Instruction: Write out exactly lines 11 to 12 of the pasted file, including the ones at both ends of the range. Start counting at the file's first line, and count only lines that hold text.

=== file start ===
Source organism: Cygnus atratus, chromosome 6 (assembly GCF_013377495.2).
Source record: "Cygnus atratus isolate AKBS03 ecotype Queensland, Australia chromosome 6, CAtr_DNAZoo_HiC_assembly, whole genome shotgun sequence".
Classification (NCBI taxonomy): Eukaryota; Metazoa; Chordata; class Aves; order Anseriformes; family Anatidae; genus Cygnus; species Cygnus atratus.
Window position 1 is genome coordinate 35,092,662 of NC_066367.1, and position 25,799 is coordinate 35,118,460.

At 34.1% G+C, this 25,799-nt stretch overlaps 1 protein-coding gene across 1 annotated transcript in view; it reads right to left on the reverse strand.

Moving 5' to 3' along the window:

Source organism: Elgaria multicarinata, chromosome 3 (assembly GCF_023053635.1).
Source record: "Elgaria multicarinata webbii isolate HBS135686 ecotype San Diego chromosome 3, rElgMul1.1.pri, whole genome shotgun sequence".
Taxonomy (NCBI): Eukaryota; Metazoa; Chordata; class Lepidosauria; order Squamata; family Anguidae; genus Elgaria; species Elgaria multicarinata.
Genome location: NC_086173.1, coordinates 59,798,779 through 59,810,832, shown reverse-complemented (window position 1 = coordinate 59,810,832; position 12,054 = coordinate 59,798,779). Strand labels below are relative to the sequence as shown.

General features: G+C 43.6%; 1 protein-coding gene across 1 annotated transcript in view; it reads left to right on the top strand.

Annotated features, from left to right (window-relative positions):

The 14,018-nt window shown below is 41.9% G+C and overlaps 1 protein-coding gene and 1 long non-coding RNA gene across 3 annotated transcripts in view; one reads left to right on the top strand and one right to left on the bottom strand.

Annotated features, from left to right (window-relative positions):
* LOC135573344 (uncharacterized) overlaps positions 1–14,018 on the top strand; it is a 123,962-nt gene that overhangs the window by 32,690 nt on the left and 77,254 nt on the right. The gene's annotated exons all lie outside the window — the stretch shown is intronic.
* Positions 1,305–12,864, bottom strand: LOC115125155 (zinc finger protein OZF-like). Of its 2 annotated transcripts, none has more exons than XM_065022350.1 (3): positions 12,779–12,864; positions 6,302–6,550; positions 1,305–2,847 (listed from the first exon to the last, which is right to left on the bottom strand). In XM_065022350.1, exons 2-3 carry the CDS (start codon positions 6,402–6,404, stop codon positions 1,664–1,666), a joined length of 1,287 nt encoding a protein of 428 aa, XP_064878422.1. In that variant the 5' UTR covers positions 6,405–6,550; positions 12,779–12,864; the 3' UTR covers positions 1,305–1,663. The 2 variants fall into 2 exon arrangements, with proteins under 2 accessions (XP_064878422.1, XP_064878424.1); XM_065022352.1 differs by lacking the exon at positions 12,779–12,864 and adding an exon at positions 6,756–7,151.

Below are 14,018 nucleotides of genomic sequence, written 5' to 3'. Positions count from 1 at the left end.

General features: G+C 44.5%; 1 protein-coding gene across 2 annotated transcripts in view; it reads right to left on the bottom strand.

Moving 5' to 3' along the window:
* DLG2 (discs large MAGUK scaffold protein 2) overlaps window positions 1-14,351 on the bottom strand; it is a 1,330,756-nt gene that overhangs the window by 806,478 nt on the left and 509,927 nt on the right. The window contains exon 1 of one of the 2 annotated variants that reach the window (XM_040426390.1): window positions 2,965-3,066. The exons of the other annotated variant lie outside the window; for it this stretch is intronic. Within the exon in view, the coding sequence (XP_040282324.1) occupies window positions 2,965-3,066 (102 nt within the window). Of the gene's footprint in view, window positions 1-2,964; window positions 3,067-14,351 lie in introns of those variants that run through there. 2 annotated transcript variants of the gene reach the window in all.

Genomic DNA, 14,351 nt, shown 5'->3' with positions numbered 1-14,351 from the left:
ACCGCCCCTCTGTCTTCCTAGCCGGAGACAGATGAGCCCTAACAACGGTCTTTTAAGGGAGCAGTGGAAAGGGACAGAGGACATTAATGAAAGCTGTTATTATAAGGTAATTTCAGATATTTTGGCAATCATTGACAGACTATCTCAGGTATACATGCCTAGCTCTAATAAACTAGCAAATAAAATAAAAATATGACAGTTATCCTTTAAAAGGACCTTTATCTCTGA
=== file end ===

General features: G+C 43.6%; 1 protein-coding gene across 1 annotated transcript in view; it reads left to right on the top strand.

Annotated features, from left to right (window-relative positions):